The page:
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Revisiting the Use of Force Under International Law

Revisiting the Use of Force Under International Law

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Concerns are intensifying about a possible Russian military invasion of Ukraine. In addition to the over 100,000 Russian troops close to the Russian-Ukrainian border, as of earlier this week, Russia begun moving troops to Ukraine’s northern neighbour, Belarus, for joint military exercises. The West remains on edge in response to these Russian manoeuvres, especially in the aftermath of tricky diplomatic engagements between the United States (US) and Russia followed by North Atlantic Treaty Organization (NATO) members and Russia in Geneva and Brussels respectively just over a week ago.

In one sense, the situation on the Russian-Ukrainian border is a tale of the chickens coming home to roost for the US in particular. Ahead of the US invasion of Iraq in 2003, the then Bush Administration championed a new military doctrine of “pre-emptive strike” to defend its national security. In the process, the Administration appeared to be side-stepping long held United Nations (UN) conventions on the use of force under international law.

President George W. Bush argued that given the “nature and type of threat posed by Iraq,” the US had a legal right to use force “in the exercise of its inherent right of self defense, recognized in Article 51 of the UN Charter.” Bush further declared that the US would reserve the right to attack any nation pre-emptively that it views as a threat to its own national security and interests.
However, since the US had not been previously attacked by Iraq, many academics and diplomats countered that America’s understanding of the UN Charter did not provide cover for its pre-emptive use of force in Iraq.

The prohibition against the use of force is the norm in international law, but as with almost everything, there are exceptions. Article 2(4) of the UN Charter provides that a UN member state cannot threaten or use force against the territorial integrity or political independence of another state, or in any way that diverges from the purposes of the UN.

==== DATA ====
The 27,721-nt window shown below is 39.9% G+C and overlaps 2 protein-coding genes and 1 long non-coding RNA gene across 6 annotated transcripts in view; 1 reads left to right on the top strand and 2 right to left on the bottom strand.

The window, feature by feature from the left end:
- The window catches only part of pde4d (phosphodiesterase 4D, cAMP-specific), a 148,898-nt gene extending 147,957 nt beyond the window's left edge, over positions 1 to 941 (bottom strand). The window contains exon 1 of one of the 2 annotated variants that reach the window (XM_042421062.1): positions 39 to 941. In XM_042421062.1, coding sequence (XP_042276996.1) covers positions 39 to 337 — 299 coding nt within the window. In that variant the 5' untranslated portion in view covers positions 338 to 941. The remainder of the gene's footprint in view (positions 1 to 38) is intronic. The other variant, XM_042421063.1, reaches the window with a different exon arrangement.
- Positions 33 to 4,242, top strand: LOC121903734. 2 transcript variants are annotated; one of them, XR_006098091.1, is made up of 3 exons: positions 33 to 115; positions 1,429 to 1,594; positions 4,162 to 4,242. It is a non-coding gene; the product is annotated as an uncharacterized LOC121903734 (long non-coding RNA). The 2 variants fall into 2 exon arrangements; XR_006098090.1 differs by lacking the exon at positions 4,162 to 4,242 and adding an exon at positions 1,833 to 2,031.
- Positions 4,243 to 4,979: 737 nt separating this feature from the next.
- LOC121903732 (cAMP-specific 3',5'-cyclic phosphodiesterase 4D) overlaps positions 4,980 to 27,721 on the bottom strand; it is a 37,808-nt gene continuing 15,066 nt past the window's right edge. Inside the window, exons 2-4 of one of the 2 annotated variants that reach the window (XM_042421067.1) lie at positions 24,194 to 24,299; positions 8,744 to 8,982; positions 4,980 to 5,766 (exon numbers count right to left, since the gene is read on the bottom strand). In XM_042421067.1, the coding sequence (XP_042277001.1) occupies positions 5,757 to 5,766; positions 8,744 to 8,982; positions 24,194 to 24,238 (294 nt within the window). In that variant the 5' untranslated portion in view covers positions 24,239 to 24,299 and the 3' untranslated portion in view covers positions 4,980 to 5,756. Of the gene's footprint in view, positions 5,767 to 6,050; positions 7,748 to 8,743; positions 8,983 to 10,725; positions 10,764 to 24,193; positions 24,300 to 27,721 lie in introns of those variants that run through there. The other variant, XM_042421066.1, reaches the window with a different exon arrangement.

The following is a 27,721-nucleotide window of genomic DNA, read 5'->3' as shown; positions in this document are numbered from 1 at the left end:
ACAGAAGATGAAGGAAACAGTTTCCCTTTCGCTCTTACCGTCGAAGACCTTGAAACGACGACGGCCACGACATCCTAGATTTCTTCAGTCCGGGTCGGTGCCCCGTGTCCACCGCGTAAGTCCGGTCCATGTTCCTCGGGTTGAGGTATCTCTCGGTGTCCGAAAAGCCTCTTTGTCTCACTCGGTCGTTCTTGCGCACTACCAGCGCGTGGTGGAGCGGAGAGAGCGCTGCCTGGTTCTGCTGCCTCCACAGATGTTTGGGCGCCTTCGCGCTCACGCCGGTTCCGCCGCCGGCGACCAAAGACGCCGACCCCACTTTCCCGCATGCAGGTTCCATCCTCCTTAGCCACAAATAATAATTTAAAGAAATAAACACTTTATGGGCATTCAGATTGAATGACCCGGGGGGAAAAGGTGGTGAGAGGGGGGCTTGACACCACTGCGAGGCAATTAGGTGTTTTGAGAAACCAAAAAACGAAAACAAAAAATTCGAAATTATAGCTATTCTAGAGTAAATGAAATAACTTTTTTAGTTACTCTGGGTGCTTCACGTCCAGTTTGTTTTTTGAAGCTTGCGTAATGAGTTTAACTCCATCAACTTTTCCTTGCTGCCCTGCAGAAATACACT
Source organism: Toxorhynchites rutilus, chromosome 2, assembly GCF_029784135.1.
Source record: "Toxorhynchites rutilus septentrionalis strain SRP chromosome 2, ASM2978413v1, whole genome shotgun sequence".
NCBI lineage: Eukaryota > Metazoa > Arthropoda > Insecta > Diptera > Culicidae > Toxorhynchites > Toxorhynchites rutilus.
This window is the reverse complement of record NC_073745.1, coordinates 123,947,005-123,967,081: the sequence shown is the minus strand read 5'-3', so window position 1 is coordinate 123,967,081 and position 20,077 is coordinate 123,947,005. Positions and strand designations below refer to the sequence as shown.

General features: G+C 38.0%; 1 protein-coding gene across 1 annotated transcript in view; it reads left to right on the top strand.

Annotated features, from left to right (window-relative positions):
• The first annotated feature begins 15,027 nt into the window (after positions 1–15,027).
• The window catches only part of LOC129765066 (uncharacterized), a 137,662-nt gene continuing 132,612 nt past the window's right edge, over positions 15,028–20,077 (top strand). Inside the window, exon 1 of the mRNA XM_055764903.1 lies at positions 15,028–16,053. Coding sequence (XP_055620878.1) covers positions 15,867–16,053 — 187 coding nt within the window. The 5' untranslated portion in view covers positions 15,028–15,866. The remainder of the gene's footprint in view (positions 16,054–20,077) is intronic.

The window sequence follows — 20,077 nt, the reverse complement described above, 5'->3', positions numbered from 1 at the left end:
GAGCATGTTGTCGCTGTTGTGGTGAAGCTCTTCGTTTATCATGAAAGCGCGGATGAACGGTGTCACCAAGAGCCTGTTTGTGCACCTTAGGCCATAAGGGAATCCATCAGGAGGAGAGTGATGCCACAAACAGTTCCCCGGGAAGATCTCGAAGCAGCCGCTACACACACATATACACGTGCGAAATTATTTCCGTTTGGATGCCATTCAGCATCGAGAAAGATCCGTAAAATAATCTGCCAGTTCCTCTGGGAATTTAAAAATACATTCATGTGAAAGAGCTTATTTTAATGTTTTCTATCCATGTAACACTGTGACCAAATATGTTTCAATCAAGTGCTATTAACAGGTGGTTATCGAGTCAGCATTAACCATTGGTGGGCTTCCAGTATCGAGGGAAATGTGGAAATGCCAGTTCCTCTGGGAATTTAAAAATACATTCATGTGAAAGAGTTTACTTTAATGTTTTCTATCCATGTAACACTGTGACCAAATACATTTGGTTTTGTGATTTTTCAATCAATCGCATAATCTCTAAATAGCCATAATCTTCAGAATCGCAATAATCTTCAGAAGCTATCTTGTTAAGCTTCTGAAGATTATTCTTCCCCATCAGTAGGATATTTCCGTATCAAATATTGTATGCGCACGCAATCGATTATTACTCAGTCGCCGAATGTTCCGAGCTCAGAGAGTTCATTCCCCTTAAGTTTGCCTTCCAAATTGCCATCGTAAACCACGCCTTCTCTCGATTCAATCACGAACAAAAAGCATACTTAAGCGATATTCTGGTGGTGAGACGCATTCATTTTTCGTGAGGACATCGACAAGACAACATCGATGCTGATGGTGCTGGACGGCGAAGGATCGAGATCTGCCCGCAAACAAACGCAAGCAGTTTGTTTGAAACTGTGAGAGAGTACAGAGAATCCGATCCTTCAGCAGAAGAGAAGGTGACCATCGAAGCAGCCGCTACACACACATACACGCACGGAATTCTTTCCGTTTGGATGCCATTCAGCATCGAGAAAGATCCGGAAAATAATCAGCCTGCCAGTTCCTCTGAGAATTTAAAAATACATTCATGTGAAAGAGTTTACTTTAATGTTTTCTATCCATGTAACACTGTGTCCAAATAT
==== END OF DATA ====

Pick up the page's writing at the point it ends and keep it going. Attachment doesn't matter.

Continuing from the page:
However, the use of force is permitted under certain circumstances. For example, Article 51 of the UN Charter acknowledges self-defence as an exception to the prohibition against the use of force. This provision plainly permits a state to use force in response to an armed attack by another state. Furthermore, though not specified in the UN Charter, what is referred to as customary international law also allows a state to use force if it anticipates that an armed attack on its territory is imminent or inevitable.

Articles 24 and 25 of the UN Charter also permit the UN Security Council to use collective force against a threat to international peace and security. For instance, the Security Council exercised this power during the Iraq invasion of Kuwait in 1990 and subsequently on humanitarian grounds during the disintegration of Yugoslavia in 1992.

Russia has articulated that security interests are influencing its posture on the Ukrainian border, including the threat of an invasion of Ukraine. Specific to Ukraine, Russia appears to be concerned that Ukraine is cosying up to the West, including by seeking to join NATO which would allow the military alliance to further encircle Russia. Therefore, Russia has made it clear that it wants an end to NATO expansion, a rollback of previous expansion, a removal of American nuclear weapons from Europe, and the establishment of a Russian sphere of influence. Russia sees these demands as germane to its security interests.

What is absent from Russia’s public pronouncements is a clear expression of how an invasion of Ukraine would pass the litmus test of international law. Russia does not appear to be under any imminent threat of attack from Ukraine or NATO. There is no actual attack from Ukraine or NATO on Russia. There is also no Security Council edict authorising use of force.

If Russia were to invade Ukraine under current pretexts, there will be no legal basis to do so. An invasion of Ukraine could also further embolden other states to act with impunity in their disagreements with other states, especially in the absence of a credible deterrent to international aggression.

Joel K Richards is a Vincentian national living and working in Europe in the field of international trade and development.
Email: [email protected]

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